Immagine/fotoImmagine/fotoImmagine/fotoImmagine/foto

Immagine/foto
The Rise of the Phoenix world currency from the ashes of national fiat currencies ie. destruction of fiat currencies via hyperinflation. “Phoenix” is of course an occult metaphor. Out of the destruction, the ashes of the old world order, the Luciferian New World Order will rise like a Phoenix!

download article: ArticleEconomist1988GetReadyforthePhoenix_001.pdf
COVER: “GET READY FOR A WORLD CURRENCY”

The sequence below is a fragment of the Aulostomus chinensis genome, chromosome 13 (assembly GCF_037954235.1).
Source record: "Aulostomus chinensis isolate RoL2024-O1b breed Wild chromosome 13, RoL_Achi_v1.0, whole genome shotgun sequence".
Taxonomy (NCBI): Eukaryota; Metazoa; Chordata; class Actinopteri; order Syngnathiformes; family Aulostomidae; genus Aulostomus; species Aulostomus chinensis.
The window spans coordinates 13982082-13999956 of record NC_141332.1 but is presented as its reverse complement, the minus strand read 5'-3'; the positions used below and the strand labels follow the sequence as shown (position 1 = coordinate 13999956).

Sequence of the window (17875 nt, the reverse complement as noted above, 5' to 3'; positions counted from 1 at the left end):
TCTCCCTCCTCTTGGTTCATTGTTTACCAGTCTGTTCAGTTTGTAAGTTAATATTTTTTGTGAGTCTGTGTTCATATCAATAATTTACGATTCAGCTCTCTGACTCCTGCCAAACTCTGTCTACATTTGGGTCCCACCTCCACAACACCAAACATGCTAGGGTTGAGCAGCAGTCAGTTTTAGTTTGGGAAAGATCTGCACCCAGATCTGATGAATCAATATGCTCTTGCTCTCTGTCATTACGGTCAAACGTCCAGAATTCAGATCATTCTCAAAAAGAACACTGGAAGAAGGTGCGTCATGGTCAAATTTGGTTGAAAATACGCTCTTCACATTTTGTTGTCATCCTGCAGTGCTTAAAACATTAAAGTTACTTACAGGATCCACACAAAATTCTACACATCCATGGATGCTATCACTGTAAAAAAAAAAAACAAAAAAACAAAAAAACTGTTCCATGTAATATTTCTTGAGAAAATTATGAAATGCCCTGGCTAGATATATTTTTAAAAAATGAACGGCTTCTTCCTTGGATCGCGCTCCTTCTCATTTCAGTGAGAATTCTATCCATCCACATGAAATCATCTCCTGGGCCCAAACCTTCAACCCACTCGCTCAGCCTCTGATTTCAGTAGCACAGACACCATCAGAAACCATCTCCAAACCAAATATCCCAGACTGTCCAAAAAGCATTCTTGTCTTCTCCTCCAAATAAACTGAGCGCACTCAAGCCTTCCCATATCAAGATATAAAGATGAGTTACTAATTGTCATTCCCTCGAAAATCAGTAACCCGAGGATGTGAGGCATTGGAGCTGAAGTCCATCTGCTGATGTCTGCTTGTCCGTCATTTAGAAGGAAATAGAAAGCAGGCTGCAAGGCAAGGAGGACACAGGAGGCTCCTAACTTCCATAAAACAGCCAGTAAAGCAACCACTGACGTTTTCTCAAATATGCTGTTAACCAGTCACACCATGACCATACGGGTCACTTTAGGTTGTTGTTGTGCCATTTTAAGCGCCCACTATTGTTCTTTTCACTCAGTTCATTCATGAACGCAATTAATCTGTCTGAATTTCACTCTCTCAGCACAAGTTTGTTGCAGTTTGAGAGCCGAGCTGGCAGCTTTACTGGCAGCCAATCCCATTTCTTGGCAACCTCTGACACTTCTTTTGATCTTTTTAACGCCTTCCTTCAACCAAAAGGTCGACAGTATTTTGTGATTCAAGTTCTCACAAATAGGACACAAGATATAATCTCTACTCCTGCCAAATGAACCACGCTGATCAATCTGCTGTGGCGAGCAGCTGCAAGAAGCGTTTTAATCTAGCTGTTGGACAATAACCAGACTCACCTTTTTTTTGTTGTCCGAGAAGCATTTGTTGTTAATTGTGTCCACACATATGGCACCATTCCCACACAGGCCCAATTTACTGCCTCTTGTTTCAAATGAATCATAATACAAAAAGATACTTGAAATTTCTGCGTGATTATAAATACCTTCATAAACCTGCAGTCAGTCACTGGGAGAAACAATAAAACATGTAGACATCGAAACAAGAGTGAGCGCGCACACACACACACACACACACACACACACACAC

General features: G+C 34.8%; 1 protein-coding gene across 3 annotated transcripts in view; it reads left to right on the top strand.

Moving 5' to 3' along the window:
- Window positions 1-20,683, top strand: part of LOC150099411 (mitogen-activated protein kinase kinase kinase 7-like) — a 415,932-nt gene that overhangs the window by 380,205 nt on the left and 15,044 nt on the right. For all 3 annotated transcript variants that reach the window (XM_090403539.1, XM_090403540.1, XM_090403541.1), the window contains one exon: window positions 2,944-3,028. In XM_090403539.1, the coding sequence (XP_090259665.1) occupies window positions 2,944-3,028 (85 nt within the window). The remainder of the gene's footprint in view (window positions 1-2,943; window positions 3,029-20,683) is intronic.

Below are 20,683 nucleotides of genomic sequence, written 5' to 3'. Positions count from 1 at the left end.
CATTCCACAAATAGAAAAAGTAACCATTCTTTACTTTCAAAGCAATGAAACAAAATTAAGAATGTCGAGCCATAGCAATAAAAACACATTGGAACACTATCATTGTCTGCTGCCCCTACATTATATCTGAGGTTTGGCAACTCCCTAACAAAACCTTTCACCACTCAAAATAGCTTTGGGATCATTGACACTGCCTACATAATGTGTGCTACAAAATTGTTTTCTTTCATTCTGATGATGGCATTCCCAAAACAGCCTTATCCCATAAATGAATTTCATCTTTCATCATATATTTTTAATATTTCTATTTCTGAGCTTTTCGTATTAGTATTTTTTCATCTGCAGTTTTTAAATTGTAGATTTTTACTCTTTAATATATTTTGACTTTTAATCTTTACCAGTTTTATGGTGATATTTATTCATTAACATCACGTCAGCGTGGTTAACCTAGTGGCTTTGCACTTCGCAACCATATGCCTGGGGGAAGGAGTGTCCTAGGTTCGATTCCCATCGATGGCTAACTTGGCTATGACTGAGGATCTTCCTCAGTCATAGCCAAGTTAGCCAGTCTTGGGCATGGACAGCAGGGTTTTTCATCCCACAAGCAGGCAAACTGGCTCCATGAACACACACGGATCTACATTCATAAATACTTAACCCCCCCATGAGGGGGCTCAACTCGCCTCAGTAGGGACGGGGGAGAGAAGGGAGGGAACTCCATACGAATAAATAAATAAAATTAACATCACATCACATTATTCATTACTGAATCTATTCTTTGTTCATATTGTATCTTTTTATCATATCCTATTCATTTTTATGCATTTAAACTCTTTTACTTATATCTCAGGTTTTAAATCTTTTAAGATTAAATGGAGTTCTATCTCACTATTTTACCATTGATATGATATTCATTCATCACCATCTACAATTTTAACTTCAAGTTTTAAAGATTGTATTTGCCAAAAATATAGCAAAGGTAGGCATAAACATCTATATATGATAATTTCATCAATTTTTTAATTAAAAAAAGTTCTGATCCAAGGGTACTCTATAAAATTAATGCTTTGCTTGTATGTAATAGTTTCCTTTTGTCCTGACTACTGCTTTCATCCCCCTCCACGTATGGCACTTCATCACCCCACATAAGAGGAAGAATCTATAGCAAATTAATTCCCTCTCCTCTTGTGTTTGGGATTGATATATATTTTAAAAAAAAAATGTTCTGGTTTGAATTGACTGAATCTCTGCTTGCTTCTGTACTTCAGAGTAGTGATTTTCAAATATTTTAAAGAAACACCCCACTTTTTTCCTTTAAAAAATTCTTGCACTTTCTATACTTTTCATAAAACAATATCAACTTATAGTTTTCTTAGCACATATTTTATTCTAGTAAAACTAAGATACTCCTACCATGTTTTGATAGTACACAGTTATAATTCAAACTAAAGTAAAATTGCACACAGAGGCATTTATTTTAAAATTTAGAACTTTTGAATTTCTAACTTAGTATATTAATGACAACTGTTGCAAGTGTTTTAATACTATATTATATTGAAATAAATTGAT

Title of article: Get Ready for the Phoenix
Source: Economist; 01/9/88, Vol. 306, pp 9-10
THIRTY years from now, Americans, Japanese, Europeans, and people in many other rich countries, and some relatively poor ones will probably be paying for their shopping with the same currency. Prices will be quoted not in dollars, yen or D-marks but in, let’s say, the phoenix. The phoenix will be favoured by companies and shoppers because it will be more convenient than today’s national currencies, which by then will seem a quaint cause of much disruption to economic life in the last twentieth century.